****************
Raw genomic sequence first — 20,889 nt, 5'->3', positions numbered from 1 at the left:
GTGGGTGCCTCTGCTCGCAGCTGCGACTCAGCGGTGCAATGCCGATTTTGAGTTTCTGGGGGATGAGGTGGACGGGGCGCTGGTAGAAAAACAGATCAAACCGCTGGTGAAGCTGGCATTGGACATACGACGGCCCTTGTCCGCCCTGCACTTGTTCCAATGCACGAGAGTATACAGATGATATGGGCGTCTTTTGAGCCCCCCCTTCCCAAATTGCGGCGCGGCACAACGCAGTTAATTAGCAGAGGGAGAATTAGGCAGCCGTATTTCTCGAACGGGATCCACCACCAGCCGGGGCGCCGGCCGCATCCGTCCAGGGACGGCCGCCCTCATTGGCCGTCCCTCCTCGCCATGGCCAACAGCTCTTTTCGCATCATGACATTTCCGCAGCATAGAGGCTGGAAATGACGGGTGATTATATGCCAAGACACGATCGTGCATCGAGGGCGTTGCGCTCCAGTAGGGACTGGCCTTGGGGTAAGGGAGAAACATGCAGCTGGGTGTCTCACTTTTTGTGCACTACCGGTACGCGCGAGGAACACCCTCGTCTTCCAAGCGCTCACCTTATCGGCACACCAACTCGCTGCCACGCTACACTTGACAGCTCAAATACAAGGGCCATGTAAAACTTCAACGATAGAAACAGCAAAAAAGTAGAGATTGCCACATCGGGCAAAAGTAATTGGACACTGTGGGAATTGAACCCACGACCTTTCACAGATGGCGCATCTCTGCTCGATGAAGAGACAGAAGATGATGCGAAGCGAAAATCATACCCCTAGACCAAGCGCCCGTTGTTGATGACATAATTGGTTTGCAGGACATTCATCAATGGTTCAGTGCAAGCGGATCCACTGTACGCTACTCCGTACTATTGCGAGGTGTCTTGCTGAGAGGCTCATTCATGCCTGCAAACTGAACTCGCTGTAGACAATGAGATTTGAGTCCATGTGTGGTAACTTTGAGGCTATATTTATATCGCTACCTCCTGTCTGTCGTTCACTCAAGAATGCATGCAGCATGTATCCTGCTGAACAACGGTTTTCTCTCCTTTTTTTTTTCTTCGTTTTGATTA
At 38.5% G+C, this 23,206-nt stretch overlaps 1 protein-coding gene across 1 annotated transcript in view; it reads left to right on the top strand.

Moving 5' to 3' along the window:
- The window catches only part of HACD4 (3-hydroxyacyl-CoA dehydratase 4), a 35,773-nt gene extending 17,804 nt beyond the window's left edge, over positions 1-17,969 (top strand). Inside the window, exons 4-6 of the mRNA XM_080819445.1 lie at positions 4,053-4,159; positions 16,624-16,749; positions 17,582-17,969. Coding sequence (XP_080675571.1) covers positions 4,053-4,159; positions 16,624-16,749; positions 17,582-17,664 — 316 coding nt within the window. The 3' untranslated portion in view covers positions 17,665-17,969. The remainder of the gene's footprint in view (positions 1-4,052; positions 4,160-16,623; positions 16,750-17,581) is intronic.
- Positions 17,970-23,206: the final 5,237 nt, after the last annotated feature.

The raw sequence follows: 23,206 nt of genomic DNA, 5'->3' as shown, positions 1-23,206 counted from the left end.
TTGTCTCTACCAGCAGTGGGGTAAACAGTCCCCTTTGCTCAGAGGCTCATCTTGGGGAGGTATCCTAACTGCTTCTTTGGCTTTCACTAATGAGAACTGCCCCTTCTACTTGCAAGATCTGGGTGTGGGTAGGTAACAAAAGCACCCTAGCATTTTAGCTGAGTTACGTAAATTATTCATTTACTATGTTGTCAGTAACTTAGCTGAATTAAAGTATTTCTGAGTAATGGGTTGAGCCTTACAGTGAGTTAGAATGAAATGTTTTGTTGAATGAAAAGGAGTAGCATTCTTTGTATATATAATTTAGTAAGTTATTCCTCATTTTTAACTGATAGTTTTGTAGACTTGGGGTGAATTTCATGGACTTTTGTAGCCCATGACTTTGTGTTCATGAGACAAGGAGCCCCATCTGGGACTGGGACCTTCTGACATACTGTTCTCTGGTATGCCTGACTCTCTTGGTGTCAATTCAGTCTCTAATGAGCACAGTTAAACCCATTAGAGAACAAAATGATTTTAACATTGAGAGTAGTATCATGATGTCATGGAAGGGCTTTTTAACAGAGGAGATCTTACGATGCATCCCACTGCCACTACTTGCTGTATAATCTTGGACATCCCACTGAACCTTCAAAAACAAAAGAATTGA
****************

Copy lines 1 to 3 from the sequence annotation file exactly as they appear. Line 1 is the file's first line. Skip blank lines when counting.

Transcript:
Raw genomic sequence first — 20,889 nt, 5'->3', positions numbered from 1 at the left:
GTGGGTGCCTCTGCTCGCAGCTGCGACTCAGCGGTGCAATGCCGATTTTGAGTTTCTGGGGGATGAGGTGGACGGGGCGCTGGTAGAAAAACAGATCAAACCGCTGGTGAAGCTGGCATTGGACATACGACGGCCCTTGTCCGCCCTGCACTTGTTCCAATGCACGAGAGTATACAGATGATATGGGCGTCTTTTGAGCCCCCCCTTCCCAAATTGCGGCGCGGCACAACGCAGTTAATTAGCAGAGGGAGAATTAGGCAGCCGTATTTCTCGAACGGGATCCACCACCAGCCGGGGCGCCGGCCGCATCCGTCCAGGGACGGCCGCCCTCATTGGCCGTCCCTCCTCGCCATGGCCAACAGCTCTTTTCGCATCATGACATTTCCGCAGCATAGAGGCTGGAAATGACGGGTGATTATATGCCAAGACACGATCGTGCATCGAGGGCGTTGCGCTCCAGTAGGGACTGGCCTTGGGGTAAGGGAGAAACATGCAGCTGGGTGTCTCACTTTTTGTGCACTACCGGTACGCGCGAGGAACACCCTCGTCTTCCAAGCGCTCACCTTATCGGCACACCAACTCGCTGCCACGCTACACTTGACAGCTCAAATACAAGGGCCATGTAAAACTTCAACGATAGAAACAGCAAAAAAGTAGAGATTGCCACATCGGGCAAAAGTAATTGGACACTGTGGGAATTGAACCCACGACCTTTCACAGATGGCGCATCTCTGCTCGATGAAGAGACAGAAGATGATGCGAAGCGAAAATCATACCCCTAGACCAAGCGCCCGTTGTTGATGACATAATTGGTTTGCAGGACATTCATCAATGGTTCAGTGCAAGCGGATCCACTGTACGCTACTCCGTACTATTGCGAGGTGTCTTGCTGAGAGGCTCATTCATGCCTGCAAACTGAACTCGCTGTAGACAATGAGATTTGAGTCCATGTGTGGTAACTTTGAGGCTATATTTATATCGCTACCTCCTGTCTGTCGTTCACTCAAGAATGCATGCAGCATGTATCCTGCTGAACAACGGTTTTCTCTCCTTTTTTTTTTCTTCGTTTTGATTA
At 38.5% G+C, this 23,206-nt stretch overlaps 1 protein-coding gene across 1 annotated transcript in view; it reads left to right on the top strand.